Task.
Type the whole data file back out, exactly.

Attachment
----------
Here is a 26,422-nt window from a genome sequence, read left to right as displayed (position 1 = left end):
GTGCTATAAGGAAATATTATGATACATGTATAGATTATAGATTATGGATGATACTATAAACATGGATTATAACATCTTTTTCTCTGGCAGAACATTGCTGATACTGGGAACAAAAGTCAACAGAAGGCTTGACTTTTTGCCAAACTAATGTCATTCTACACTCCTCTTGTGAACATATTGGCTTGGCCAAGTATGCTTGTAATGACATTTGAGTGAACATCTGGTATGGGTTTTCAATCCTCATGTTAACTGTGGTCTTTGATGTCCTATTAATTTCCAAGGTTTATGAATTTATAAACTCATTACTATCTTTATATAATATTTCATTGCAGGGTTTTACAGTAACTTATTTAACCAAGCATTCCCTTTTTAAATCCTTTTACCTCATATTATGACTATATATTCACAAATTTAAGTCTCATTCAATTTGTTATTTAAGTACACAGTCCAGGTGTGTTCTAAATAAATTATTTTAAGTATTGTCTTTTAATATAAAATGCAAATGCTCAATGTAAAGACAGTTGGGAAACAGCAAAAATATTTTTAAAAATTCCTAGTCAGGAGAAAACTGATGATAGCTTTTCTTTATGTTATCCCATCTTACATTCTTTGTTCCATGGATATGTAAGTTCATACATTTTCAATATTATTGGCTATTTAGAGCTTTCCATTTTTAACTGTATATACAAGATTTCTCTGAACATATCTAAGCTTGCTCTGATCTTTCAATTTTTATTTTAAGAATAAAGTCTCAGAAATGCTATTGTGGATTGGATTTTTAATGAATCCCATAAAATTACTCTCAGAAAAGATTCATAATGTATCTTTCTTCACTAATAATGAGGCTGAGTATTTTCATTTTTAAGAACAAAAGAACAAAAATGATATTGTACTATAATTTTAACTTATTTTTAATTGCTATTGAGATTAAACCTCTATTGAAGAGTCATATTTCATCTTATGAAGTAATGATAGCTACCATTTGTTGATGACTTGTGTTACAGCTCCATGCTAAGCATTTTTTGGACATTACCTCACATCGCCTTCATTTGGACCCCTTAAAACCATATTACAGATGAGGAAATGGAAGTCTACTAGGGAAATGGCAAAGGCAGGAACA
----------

Here is a 26,422-nt window from a genome sequence, read left to right as displayed (position 1 = left end):
GTGCTATAAGGAAATATTATGATACATGTATAGATTATAGATTATGGATGATACTATAAACATGGATTATAACATCTTTTTCTCTGGCAGAACATTGCTGATACTGGGAACAAAAGTCAACAGAAGGCTTGACTTTTTGCCAAACTAATGTCATTCTACACTCCTCTTGTGAACATATTGGCTTGGCCAAGTATGCTTGTAATGACATTTGAGTGAACATCTGGTATGGGTTTTCAATCCTCATGTTAACTGTGGTCTTTGATGTCCTATTAATTTCCAAGGTTTATGAATTTATAAACTCATTACTATCTTTATATAATATTTCATTGCAGGGTTTTACAGTAACTTATTTAACCAAGCATTCCCTTTTTAAATCCTTTTACCTCATATTATGACTATATATTCACAAATTTAAGTCTCATTCAATTTGTTATTTAAGTACACAGTCCAGGTGTGTTCTAAATAAATTATTTTAAGTATTGTCTTTTAATATAAAATGCAAATGCTCAATGTAAAGACAGTTGGGAAACAGCAAAAATATTTTTAAAAATTCCTAGTCAGGAGAAAACTGATGATAGCTTTTCTTTATGTTATCCCATCTTACATTCTTTGTTCCATGGATATGTAAGTTCATACATTTTCAATATTATTGGCTATTTAGAGCTTTCCATTTTTAACTGTATATACAAGATTTCTCTGAACATATCTAAGCTTGCTCTGATCTTTCAATTTTTATTTTAAGAATAAAGTCTCAGAAATGCTATTGTGGATTGGATTTTTAATGAATCCCATAAAATTACTCTCAGAAAAGATTCATAATGTATCTTTCTTCACTAATAATGAGGCTGAGTATTTTCATTTTTAAGAACAAAAGAACAAAAATGATATTGTACTATAATTTTAACTTATTTTTAATTGCTATTGAGATTAAACCTCTATTGAAGAGTCATATTTCATCTTATGAAGTAATGATAGCTACCATTTGTTGATGACTTGTGTTACAGCTCCATGCTAAGCATTTTTTGGACATTACCTCACATCGCCTTCATTTGGACCCCTTAAAACCATATTACAGATGAGGAAATGGAAGTCTACTAGGGAAATGGCAAAGGCAGGAACA